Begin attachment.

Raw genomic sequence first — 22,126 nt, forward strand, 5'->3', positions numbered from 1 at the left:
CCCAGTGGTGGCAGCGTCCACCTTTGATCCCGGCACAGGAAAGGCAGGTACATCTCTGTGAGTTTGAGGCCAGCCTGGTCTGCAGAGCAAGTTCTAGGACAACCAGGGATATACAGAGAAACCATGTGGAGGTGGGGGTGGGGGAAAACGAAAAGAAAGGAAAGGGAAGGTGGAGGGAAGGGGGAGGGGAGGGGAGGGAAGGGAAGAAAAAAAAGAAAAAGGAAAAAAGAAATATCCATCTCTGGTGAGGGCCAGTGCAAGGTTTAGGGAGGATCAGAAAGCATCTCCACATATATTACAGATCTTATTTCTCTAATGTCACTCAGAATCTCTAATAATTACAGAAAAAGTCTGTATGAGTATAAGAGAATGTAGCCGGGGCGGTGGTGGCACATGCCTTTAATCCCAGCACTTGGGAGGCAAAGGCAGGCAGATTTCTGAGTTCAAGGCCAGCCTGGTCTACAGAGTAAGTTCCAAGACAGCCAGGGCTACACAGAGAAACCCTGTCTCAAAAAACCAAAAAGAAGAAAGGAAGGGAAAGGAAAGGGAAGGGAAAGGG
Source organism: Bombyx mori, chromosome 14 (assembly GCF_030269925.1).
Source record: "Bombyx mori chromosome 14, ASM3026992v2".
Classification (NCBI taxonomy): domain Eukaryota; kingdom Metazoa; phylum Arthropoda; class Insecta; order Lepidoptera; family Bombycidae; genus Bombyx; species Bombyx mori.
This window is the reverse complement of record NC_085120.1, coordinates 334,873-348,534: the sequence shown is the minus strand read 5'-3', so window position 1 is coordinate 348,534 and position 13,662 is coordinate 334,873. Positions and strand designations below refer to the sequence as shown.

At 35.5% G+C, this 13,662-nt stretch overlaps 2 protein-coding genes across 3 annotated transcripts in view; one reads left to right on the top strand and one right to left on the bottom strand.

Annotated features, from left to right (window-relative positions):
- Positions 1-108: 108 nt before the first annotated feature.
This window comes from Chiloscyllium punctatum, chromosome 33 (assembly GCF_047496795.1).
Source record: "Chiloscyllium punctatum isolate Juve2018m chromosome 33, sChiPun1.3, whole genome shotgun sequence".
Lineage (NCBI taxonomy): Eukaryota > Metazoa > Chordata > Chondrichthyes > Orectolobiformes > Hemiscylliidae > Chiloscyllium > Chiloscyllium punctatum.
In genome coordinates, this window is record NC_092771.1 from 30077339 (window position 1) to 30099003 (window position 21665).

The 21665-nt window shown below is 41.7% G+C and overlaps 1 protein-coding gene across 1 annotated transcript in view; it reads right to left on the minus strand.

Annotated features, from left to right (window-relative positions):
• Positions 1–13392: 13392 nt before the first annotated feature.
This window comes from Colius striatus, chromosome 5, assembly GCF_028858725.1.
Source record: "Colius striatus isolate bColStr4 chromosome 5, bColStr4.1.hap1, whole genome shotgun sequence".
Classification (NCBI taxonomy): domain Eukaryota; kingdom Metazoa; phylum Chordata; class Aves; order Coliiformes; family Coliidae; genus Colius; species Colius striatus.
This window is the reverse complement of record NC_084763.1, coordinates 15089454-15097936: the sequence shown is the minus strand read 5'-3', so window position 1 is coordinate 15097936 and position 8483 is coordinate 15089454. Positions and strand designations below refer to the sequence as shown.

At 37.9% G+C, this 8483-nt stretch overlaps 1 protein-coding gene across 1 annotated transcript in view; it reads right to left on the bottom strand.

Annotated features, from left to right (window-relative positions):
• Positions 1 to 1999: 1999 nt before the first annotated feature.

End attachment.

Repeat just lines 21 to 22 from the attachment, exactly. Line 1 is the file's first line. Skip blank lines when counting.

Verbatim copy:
At 37.9% G+C, this 8483-nt stretch overlaps 1 protein-coding gene across 1 annotated transcript in view; it reads right to left on the bottom strand.

Annotated features, from left to right (window-relative positions):